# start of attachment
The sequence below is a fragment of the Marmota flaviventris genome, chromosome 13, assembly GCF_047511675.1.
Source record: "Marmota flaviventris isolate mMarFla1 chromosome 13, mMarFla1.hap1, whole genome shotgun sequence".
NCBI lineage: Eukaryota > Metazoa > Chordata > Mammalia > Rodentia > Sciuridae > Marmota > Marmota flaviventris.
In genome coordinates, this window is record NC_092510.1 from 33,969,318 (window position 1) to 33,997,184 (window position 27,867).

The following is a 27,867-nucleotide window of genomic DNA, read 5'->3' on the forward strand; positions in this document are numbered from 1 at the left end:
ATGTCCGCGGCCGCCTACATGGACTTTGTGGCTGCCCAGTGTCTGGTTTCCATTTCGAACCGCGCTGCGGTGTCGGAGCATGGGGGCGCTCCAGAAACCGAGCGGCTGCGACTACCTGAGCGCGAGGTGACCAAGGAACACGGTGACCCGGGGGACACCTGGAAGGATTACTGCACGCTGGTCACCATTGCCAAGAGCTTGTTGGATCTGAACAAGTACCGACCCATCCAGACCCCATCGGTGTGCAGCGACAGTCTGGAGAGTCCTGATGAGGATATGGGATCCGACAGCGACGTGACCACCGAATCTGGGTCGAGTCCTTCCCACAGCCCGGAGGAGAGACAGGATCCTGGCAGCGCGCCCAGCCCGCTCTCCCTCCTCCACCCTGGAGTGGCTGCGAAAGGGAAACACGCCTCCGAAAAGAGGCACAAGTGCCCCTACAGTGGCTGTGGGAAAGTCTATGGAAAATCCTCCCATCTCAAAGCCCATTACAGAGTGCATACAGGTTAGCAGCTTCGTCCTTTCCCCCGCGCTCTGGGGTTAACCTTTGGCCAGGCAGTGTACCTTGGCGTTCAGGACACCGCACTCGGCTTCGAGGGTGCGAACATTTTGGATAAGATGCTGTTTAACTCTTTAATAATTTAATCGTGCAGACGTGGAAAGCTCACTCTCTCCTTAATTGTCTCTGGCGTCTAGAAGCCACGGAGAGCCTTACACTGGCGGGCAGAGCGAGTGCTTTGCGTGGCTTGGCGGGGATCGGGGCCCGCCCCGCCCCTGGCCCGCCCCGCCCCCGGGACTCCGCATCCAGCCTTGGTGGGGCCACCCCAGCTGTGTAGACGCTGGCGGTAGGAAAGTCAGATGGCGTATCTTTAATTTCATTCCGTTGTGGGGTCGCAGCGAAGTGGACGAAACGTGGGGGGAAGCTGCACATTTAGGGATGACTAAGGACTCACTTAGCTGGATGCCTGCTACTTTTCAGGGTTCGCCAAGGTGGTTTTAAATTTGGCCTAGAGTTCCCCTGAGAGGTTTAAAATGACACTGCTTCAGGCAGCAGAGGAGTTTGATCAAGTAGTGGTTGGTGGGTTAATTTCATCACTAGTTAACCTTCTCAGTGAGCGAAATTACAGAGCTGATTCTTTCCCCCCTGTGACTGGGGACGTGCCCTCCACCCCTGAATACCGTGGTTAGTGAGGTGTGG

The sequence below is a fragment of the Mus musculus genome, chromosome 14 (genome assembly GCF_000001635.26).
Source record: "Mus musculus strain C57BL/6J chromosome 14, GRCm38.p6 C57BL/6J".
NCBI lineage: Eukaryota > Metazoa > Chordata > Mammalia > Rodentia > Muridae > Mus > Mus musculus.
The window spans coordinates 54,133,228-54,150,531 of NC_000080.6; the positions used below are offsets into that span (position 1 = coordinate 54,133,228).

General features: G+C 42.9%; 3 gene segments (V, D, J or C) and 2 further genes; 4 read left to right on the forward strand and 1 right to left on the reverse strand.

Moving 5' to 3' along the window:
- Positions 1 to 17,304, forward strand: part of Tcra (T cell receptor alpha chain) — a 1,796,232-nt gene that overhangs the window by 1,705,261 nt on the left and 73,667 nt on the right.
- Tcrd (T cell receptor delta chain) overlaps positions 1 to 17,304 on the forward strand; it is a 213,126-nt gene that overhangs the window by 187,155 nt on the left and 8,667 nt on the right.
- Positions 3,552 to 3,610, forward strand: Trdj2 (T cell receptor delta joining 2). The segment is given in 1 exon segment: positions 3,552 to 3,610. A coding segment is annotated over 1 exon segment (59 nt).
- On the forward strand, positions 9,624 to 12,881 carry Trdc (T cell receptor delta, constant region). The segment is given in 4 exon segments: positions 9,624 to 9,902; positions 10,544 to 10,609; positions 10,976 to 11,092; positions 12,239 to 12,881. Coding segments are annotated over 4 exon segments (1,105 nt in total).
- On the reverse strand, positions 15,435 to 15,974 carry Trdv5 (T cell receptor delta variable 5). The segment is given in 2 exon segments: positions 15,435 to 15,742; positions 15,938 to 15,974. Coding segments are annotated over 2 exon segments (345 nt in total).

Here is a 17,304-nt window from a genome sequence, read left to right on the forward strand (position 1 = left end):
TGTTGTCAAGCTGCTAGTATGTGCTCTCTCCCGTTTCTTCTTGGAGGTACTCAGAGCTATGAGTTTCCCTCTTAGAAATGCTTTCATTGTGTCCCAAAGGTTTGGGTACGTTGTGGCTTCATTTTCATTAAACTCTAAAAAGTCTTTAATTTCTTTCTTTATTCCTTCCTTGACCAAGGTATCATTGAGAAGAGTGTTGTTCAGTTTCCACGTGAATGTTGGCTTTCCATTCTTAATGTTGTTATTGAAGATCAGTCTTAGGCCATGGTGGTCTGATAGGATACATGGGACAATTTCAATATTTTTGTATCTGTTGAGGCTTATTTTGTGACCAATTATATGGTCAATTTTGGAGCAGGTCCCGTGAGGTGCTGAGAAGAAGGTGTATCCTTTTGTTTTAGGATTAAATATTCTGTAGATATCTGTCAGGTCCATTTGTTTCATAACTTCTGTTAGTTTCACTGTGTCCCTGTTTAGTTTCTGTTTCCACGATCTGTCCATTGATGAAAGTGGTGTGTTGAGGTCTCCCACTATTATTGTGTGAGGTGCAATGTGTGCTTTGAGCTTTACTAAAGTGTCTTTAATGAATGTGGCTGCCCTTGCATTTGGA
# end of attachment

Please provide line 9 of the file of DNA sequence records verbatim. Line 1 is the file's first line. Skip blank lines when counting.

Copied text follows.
NCBI lineage: Eukaryota > Metazoa > Chordata > Mammalia > Rodentia > Muridae > Mus > Mus musculus.